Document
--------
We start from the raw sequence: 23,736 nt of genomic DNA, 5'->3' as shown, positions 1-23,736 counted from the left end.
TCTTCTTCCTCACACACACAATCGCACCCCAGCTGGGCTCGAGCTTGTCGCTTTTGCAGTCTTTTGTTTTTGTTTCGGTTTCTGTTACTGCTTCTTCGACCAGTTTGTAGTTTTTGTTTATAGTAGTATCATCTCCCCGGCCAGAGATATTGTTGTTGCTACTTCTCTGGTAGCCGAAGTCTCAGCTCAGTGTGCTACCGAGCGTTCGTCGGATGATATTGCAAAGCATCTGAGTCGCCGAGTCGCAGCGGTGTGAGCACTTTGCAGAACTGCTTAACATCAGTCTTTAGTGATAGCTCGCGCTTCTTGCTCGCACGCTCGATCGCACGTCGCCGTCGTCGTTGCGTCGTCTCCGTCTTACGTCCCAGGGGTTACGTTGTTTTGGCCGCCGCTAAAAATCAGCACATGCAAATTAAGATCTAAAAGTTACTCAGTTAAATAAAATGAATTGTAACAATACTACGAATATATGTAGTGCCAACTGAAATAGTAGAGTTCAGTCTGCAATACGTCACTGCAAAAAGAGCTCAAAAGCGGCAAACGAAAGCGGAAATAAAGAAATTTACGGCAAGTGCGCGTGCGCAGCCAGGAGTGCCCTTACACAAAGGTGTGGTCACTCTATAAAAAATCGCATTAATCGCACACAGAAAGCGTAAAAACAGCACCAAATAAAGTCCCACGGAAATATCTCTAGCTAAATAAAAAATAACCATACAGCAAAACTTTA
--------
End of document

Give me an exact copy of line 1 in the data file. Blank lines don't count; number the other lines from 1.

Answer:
We start from the raw sequence: 23,736 nt of genomic DNA, 5'->3' as shown, positions 1-23,736 counted from the left end.